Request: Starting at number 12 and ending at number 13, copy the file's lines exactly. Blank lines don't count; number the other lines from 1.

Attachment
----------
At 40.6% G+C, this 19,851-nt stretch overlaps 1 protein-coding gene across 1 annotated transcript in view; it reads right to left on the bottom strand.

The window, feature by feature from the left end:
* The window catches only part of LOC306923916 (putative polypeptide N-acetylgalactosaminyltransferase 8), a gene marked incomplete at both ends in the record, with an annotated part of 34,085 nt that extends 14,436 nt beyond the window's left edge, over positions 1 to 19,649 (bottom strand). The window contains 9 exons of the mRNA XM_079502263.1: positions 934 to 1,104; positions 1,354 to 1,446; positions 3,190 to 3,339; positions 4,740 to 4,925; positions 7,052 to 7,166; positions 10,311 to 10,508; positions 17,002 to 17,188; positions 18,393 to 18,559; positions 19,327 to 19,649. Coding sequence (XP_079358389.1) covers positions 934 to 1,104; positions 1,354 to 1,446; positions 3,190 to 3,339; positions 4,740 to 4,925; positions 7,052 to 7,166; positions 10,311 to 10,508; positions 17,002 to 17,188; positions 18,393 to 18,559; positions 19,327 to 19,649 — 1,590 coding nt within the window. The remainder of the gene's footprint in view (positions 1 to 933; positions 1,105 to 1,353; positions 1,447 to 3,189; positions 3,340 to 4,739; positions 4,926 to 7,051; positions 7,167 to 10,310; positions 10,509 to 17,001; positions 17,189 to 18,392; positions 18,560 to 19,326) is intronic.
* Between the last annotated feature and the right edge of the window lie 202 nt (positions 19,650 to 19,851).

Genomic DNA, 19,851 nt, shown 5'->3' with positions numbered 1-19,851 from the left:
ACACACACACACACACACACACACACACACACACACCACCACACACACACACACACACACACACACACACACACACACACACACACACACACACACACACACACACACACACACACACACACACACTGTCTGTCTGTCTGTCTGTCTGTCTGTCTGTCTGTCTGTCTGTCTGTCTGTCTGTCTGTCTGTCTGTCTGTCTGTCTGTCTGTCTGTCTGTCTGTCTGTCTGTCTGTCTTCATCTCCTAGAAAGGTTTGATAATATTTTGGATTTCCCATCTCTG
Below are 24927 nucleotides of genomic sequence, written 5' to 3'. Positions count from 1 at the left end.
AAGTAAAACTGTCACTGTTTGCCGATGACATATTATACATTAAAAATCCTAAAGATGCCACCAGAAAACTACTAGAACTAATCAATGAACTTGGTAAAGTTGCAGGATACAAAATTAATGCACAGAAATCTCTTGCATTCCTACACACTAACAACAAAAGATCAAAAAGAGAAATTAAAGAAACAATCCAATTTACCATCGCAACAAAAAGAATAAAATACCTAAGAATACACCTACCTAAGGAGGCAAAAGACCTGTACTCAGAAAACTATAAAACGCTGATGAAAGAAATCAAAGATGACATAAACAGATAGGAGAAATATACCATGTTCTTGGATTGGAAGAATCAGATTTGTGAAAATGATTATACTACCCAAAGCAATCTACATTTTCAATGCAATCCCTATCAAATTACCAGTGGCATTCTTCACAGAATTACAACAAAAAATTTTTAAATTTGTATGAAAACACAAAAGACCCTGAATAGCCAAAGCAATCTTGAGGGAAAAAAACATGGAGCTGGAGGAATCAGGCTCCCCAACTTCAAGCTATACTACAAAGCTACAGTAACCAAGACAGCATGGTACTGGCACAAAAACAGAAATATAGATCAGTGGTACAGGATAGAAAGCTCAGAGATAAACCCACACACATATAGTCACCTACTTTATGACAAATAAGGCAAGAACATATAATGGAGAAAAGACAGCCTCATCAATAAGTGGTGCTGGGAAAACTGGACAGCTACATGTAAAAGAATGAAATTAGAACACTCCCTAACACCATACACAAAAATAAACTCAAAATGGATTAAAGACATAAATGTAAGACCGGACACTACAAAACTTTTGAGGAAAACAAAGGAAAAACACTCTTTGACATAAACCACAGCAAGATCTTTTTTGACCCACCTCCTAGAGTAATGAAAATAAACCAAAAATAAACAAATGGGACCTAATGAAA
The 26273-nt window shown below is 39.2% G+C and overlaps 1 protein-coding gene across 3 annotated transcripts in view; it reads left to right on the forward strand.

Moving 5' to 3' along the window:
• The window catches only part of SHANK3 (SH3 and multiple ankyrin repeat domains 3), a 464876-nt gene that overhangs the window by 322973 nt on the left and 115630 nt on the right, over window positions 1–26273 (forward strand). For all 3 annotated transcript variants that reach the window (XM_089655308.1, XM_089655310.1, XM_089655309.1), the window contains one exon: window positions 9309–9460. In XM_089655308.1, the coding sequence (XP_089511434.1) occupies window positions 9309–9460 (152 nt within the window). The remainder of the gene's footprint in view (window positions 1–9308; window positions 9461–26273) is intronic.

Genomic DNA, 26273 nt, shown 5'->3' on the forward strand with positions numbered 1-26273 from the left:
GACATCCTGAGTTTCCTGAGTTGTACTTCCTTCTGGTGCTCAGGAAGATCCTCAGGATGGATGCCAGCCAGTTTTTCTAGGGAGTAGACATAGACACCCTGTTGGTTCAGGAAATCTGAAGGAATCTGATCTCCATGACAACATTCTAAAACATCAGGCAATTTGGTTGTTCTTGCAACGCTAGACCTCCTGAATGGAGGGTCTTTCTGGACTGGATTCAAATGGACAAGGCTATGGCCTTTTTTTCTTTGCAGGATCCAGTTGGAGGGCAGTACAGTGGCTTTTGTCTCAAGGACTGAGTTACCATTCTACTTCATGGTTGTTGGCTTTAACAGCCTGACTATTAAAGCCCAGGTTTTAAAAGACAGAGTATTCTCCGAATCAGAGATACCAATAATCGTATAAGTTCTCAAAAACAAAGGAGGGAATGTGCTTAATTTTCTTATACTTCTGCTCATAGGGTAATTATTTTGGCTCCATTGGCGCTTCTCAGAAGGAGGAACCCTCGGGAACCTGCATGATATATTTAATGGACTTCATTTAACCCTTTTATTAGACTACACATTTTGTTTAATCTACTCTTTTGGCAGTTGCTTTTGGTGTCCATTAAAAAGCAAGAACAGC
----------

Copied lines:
Genomic DNA, 26273 nt, shown 5'->3' on the forward strand with positions numbered 1-26273 from the left:
GACATCCTGAGTTTCCTGAGTTGTACTTCCTTCTGGTGCTCAGGAAGATCCTCAGGATGGATGCCAGCCAGTTTTTCTAGGGAGTAGACATAGACACCCTGTTGGTTCAGGAAATCTGAAGGAATCTGATCTCCATGACAACATTCTAAAACATCAGGCAATTTGGTTGTTCTTGCAACGCTAGACCTCCTGAATGGAGGGTCTTTCTGGACTGGATTCAAATGGACAAGGCTATGGCCTTTTTTTCTTTGCAGGATCCAGTTGGAGGGCAGTACAGTGGCTTTTGTCTCAAGGACTGAGTTACCATTCTACTTCATGGTTGTTGGCTTTAACAGCCTGACTATTAAAGCCCAGGTTTTAAAAGACAGAGTATTCTCCGAATCAGAGATACCAATAATCGTATAAGTTCTCAAAAACAAAGGAGGGAATGTGCTTAATTTTCTTATACTTCTGCTCATAGGGTAATTATTTTGGCTCCATTGGCGCTTCTCAGAAGGAGGAACCCTCGGGAACCTGCATGATATATTTAATGGACTTCATTTAACCCTTTTATTAGACTACACATTTTGTTTAATCTACTCTTTTGGCAGTTGCTTTTGGTGTCCATTAAAAAGCAAGAACAGC